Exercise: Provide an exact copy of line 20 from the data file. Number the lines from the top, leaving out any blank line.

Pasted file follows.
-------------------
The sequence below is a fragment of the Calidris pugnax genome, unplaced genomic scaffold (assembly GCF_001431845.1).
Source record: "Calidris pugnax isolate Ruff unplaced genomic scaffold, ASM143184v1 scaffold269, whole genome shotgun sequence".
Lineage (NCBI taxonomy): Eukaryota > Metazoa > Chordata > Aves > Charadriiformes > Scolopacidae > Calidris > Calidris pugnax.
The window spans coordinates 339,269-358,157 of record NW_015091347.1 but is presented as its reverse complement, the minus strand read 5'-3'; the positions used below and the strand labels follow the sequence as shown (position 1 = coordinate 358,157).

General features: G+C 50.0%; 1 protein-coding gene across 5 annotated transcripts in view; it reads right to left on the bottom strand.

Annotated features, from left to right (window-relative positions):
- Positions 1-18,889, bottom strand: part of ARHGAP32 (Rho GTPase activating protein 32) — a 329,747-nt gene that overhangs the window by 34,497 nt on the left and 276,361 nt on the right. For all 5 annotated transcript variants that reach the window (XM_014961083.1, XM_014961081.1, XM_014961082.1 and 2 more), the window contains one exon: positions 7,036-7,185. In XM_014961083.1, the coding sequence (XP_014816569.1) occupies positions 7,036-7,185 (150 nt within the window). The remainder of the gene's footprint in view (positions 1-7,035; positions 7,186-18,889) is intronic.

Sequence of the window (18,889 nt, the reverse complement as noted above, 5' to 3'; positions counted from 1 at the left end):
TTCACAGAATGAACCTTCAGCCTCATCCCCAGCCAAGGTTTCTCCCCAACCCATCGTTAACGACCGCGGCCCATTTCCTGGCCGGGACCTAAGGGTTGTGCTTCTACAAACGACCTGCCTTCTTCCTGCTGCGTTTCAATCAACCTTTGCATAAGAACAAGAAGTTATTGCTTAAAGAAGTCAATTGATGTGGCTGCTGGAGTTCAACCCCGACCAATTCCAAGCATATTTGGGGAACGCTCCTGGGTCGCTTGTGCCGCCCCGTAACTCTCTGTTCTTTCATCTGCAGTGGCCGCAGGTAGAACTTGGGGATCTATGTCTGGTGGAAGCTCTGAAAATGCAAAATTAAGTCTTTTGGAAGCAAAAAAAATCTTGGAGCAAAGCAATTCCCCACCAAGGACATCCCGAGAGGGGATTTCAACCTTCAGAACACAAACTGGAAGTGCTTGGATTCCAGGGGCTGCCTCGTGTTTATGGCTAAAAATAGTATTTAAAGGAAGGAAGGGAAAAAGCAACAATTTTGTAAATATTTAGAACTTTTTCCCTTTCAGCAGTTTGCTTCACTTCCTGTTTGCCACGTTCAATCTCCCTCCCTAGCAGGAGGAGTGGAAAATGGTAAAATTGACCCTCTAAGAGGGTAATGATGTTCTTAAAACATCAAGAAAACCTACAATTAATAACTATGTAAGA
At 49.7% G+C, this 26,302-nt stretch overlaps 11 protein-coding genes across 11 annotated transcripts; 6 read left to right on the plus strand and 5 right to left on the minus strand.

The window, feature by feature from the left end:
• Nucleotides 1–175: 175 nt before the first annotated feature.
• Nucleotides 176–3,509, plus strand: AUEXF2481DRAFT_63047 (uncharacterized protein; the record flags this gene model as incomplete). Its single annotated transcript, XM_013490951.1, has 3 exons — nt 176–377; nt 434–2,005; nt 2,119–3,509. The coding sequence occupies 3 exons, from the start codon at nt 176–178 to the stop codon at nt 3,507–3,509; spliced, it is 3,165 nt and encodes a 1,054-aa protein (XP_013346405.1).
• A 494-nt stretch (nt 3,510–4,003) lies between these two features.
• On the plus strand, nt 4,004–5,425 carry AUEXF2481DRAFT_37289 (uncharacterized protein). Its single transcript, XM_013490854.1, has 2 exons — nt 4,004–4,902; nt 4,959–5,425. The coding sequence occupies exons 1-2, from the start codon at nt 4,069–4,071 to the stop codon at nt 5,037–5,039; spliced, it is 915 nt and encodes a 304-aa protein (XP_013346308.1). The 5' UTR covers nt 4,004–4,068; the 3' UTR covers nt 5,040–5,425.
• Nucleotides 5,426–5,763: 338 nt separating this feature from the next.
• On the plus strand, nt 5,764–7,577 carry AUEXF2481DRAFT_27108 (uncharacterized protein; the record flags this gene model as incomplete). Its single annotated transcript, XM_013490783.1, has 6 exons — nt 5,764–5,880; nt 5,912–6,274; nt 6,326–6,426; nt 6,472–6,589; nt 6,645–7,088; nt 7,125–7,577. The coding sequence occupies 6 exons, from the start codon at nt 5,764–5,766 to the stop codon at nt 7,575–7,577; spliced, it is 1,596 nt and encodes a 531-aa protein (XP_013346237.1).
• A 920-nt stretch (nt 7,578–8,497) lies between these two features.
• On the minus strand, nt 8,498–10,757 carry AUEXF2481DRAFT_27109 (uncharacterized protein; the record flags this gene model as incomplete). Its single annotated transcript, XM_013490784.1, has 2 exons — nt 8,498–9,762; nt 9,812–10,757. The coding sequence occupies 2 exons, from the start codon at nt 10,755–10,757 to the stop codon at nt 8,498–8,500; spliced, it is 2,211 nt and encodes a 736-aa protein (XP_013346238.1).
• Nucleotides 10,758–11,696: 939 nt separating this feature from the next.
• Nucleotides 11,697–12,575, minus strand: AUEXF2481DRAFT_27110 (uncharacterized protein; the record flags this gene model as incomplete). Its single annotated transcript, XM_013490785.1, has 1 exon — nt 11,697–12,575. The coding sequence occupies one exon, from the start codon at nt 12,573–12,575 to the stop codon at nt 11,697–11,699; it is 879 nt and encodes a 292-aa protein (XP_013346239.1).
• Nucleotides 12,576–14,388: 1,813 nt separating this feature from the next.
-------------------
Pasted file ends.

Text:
• Nucleotides 10,758–11,696: 939 nt separating this feature from the next.